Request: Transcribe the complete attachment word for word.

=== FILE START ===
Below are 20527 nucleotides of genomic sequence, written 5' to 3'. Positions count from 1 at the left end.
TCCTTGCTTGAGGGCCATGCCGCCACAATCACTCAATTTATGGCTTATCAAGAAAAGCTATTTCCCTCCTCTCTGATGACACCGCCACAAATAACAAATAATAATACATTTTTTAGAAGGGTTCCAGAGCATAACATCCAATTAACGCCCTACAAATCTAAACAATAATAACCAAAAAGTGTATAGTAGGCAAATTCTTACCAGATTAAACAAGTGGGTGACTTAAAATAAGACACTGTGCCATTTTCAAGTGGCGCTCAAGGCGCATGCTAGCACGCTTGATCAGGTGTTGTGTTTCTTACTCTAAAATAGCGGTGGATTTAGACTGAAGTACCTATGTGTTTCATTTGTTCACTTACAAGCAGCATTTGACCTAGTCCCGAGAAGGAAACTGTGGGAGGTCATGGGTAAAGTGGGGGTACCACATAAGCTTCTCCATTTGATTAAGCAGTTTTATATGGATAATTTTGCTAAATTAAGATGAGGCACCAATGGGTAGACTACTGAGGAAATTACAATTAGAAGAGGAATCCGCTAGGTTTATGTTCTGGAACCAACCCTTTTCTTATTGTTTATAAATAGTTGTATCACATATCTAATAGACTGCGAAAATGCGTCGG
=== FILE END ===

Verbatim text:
Below are 20527 nucleotides of genomic sequence, written 5' to 3'. Positions count from 1 at the left end.
TCCTTGCTTGAGGGCCATGCCGCCACAATCACTCAATTTATGGCTTATCAAGAAAAGCTATTTCCCTCCTCTCTGATGACACCGCCACAAATAACAAATAATAATACATTTTTTAGAAGGGTTCCAGAGCATAACATCCAATTAACGCCCTACAAATCTAAACAATAATAACCAAAAAGTGTATAGTAGGCAAATTCTTACCAGATTAAACAAGTGGGTGACTTAAAATAAGACACTGTGCCATTTTCAAGTGGCGCTCAAGGCGCATGCTAGCACGCTTGATCAGGTGTTGTGTTTCTTACTCTAAAATAGCGGTGGATTTAGACTGAAGTACCTATGTGTTTCATTTGTTCACTTACAAGCAGCATTTGACCTAGTCCCGAGAAGGAAACTGTGGGAGGTCATGGGTAAAGTGGGGGTACCACATAAGCTTCTCCATTTGATTAAGCAGTTTTATATGGATAATTTTGCTAAATTAAGATGAGGCACCAATGGGTAGACTACTGAGGAAATTACAATTAGAAGAGGAATCCGCTAGGTTTATGTTCTGGAACCAACCCTTTTCTTATTGTTTATAAATAGTTGTATCACATATCTAATAGACTGCGAAAATGCGTCGG